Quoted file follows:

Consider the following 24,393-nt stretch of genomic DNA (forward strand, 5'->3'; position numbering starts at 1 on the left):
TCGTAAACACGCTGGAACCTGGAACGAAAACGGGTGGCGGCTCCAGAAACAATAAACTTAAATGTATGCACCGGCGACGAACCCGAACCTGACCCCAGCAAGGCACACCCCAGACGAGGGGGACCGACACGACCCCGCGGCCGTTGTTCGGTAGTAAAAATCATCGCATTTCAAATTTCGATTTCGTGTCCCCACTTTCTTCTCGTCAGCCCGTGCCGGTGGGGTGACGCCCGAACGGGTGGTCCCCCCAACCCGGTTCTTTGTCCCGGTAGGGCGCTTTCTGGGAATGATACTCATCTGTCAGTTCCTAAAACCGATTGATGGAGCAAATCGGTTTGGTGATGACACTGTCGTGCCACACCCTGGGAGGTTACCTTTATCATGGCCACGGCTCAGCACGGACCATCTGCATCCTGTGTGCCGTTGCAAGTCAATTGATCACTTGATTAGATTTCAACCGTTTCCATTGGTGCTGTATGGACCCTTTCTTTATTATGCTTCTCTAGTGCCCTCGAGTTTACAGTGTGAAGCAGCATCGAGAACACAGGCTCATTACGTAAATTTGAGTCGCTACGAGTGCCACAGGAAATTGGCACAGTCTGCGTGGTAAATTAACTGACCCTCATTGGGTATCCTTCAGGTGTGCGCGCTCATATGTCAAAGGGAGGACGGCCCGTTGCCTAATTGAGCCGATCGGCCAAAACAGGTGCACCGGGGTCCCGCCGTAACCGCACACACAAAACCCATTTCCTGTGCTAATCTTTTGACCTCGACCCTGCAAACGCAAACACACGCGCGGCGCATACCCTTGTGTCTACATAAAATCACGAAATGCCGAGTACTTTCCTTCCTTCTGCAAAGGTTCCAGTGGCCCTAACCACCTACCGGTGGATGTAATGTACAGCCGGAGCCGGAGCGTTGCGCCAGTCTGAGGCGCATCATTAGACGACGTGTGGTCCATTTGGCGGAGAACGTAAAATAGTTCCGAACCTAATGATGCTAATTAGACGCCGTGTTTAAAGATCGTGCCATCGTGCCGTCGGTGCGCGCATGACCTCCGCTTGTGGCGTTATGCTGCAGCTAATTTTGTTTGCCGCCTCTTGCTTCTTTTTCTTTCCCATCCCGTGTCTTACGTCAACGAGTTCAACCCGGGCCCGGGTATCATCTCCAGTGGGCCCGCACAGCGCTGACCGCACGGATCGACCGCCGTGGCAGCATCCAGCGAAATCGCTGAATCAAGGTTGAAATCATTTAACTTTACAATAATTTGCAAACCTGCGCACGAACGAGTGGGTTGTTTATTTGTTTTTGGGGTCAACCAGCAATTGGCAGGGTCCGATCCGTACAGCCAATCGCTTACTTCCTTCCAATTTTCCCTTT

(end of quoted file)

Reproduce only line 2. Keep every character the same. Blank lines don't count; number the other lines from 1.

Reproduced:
TCGTAAACACGCTGGAACCTGGAACGAAAACGGGTGGCGGCTCCAGAAACAATAAACTTAAATGTATGCACCGGCGACGAACCCGAACCTGACCCCAGCAAGGCACACCCCAGACGAGGGGGACCGACACGACCCCGCGGCCGTTGTTCGGTAGTAAAAATCATCGCATTTCAAATTTCGATTTCGTGTCCCCACTTTCTTCTCGTCAGCCCGTGCCGGTGGGGTGACGCCCGAACGGGTGGTCCCCCCAACCCGGTTCTTTGTCCCGGTAGGGCGCTTTCTGGGAATGATACTCATCTGTCAGTTCCTAAAACCGATTGATGGAGCAAATCGGTTTGGTGATGACACTGTCGTGCCACACCCTGGGAGGTTACCTTTATCATGGCCACGGCTCAGCACGGACCATCTGCATCCTGTGTGCCGTTGCAAGTCAATTGATCACTTGATTAGATTTCAACCGTTTCCATTGGTGCTGTATGGACCCTTTCTTTATTATGCTTCTCTAGTGCCCTCGAGTTTACAGTGTGAAGCAGCATCGAGAACACAGGCTCATTACGTAAATTTGAGTCGCTACGAGTGCCACAGGAAATTGGCACAGTCTGCGTGGTAAATTAACTGACCCTCATTGGGTATCCTTCAGGTGTGCGCGCTCATATGTCAAAGGGAGGACGGCCCGTTGCCTAATTGAGCCGATCGGCCAAAACAGGTGCACCGGGGTCCCGCCGTAACCGCACACACAAAACCCATTTCCTGTGCTAATCTTTTGACCTCGACCCTGCAAACGCAAACACACGCGCGGCGCATACCCTTGTGTCTACATAAAATCACGAAATGCCGAGTACTTTCCTTCCTTCTGCAAAGGTTCCAGTGGCCCTAACCACCTACCGGTGGATGTAATGTACAGCCGGAGCCGGAGCGTTGCGCCAGTCTGAGGCGCATCATTAGACGACGTGTGGTCCATTTGGCGGAGAACGTAAAATAGTTCCGAACCTAATGATGCTAATTAGACGCCGTGTTTAAAGATCGTGCCATCGTGCCGTCGGTGCGCGCATGACCTCCGCTTGTGGCGTTATGCTGCAGCTAATTTTGTTTGCCGCCTCTTGCTTCTTTTTCTTTCCCATCCCGTGTCTTACGTCAACGAGTTCAACCCGGGCCCGGGTATCATCTCCAGTGGGCCCGCACAGCGCTGACCGCACGGATCGACCGCCGTGGCAGCATCCAGCGAAATCGCTGAATCAAGGTTGAAATCATTTAACTTTACAATAATTTGCAAACCTGCGCACGAACGAGTGGGTTGTTTATTTGTTTTTGGGGTCAACCAGCAATTGGCAGGGTCCGATCCGTACAGCCAATCGCTTACTTCCTTCCAATTTTCCCTTT